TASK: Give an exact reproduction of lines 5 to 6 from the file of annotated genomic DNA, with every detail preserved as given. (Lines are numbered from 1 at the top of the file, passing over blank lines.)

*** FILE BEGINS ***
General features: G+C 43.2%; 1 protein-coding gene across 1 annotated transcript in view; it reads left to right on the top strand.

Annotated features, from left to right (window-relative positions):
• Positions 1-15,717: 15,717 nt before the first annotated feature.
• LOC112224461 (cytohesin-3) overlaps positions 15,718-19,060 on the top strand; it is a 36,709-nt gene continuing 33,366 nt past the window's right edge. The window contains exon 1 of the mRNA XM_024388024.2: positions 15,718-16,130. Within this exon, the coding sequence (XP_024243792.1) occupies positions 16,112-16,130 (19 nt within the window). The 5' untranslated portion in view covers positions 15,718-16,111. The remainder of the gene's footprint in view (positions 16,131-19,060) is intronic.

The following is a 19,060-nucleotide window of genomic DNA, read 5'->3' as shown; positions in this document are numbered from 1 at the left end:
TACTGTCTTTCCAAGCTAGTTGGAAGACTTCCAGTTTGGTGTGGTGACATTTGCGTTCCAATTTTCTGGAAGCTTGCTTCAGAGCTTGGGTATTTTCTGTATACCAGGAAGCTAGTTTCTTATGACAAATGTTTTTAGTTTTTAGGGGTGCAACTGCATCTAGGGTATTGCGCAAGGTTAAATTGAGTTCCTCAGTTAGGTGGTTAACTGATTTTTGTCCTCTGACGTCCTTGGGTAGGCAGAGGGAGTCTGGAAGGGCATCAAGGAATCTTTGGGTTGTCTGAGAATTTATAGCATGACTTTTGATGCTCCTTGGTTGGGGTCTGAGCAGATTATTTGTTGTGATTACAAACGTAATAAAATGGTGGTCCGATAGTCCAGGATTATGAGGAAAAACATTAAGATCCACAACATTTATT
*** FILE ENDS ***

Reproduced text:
The following is a 19,060-nucleotide window of genomic DNA, read 5'->3' as shown; positions in this document are numbered from 1 at the left end:
TACTGTCTTTCCAAGCTAGTTGGAAGACTTCCAGTTTGGTGTGGTGACATTTGCGTTCCAATTTTCTGGAAGCTTGCTTCAGAGCTTGGGTATTTTCTGTATACCAGGAAGCTAGTTTCTTATGACAAATGTTTTTAGTTTTTAGGGGTGCAACTGCATCTAGGGTATTGCGCAAGGTTAAATTGAGTTCCTCAGTTAGGTGGTTAACTGATTTTTGTCCTCTGACGTCCTTGGGTAGGCAGAGGGAGTCTGGAAGGGCATCAAGGAATCTTTGGGTTGTCTGAGAATTTATAGCATGACTTTTGATGCTCCTTGGTTGGGGTCTGAGCAGATTATTTGTTGTGATTACAAACGTAATAAAATGGTGGTCCGATAGTCCAGGATTATGAGGAAAAACATTAAGATCCACAACATTTATT